Maria Montessori says that in the period of birth to age 2, “one passes from being nothing into being something”, which is a unique way to view those formative years.
During a child’s journey to becoming “something” as Montessori describes it, they will learn some key characteristics that will stay with them through adulthood.
One of these characteristics is self-regulation.
According to the Child Mind Institute, self-regulation is “the ability to manage your emotions and behavior in accordance with the demands of the situation.
It includes being able to resist highly emotional reactions to upsetting stimuli, to calm yourself down when you get upset, to adjust to a change in expectations and to handle frustration without an outburst.”
Learning self-regulation is a huge task for a young child! In fact, self-regulation can even be a challenge for grown-ups.
It’s important to note that very young children don’t have the capacity to self-regulate. They are still controlled by developmental needs rather than rationality.
But as children mature, they will begin to develop impulse control and self-regulation.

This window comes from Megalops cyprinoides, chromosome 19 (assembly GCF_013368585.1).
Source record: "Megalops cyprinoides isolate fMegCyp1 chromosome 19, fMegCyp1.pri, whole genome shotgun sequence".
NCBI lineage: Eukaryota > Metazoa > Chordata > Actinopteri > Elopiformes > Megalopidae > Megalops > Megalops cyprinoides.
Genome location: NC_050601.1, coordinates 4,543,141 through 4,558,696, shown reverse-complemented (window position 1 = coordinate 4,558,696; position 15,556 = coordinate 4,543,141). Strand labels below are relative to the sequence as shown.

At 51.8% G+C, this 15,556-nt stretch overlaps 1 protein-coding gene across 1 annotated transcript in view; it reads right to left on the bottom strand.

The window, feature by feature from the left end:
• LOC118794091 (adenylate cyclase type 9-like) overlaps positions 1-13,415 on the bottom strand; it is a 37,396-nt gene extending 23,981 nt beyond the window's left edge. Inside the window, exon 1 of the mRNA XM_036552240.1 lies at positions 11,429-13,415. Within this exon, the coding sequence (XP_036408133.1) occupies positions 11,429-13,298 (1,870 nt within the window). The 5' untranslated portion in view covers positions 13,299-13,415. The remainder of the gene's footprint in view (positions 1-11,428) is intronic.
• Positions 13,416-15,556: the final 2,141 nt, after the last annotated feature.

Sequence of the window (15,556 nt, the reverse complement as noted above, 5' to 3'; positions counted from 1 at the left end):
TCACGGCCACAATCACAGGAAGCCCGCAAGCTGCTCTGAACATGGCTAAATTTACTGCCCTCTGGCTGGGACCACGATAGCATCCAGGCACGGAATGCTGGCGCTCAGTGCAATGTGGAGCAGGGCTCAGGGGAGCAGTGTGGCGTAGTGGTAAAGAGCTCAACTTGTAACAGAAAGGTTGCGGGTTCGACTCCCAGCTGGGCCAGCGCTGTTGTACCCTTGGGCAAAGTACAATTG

There are ways adults can help children self-regulate their emotions, and here are just a few suggestions:
Adults can demonstrate active self-regulation through words and actions. “I’m getting a bit frustrated that I’m unable to get this jar open. I’m going to set it down and take a few deep breaths.”
You can show self-regulation by taking yourself out of a stressful environment and finding a quiet place to be alone for a few moments. “I’m sorry, I need to be alone now to calm myself.”
Help a child understand the emotions they are feeling by making nonjudgmental observations. “I see that you’re upset that it’s time to stop playing.” Make sure to get down to your child’s height to speak at eye level and use calm, soothing tones.
Give your child some options when they are upset, like “you can sit in a chair until you’re feeling better or you can walk with me around the block.” For some children however, it’s better to speak AFTER the big emotion has subsided.
Observing exactly how much assistance a child needs is key. If a young child is very frustrated at not being able to zip her coat, provide just enough assistance without letting her become overly dependent on adult intervention.
For example, try simply holding the zipper taut so it’s easier to zip, or get it started but let your child zip the rest of the way.
Self-regulation skills help a child interact with their peers and loved ones. Practicing these skills, much like practicing counting or reading, will give a child the strong emotional foundation they need to be independent and joyful learners.
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